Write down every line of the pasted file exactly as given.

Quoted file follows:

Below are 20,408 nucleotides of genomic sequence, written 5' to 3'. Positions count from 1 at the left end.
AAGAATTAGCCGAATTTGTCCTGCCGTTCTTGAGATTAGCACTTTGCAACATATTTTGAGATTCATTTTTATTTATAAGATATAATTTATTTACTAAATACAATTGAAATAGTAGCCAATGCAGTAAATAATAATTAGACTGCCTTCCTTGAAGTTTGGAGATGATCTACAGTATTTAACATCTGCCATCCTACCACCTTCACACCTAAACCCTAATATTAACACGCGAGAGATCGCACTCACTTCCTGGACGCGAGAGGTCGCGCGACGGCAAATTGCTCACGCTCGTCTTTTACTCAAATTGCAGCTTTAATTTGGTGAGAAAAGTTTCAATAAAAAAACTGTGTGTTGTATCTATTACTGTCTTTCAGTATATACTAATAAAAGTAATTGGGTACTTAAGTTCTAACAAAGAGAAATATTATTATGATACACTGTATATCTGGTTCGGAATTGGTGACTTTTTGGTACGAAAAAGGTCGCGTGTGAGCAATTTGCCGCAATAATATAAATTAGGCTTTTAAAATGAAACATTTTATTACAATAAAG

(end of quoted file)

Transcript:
Below are 20,408 nucleotides of genomic sequence, written 5' to 3'. Positions count from 1 at the left end.
AAGAATTAGCCGAATTTGTCCTGCCGTTCTTGAGATTAGCACTTTGCAACATATTTTGAGATTCATTTTTATTTATAAGATATAATTTATTTACTAAATACAATTGAAATAGTAGCCAATGCAGTAAATAATAATTAGACTGCCTTCCTTGAAGTTTGGAGATGATCTACAGTATTTAACATCTGCCATCCTACCACCTTCACACCTAAACCCTAATATTAACACGCGAGAGATCGCACTCACTTCCTGGACGCGAGAGGTCGCGCGACGGCAAATTGCTCACGCTCGTCTTTTACTCAAATTGCAGCTTTAATTTGGTGAGAAAAGTTTCAATAAAAAAACTGTGTGTTGTATCTATTACTGTCTTTCAGTATATACTAATAAAAGTAATTGGGTACTTAAGTTCTAACAAAGAGAAATATTATTATGATACACTGTATATCTGGTTCGGAATTGGTGACTTTTTGGTACGAAAAAGGTCGCGTGTGAGCAATTTGCCGCAATAATATAAATTAGGCTTTTAAAATGAAACATTTTATTACAATAAAG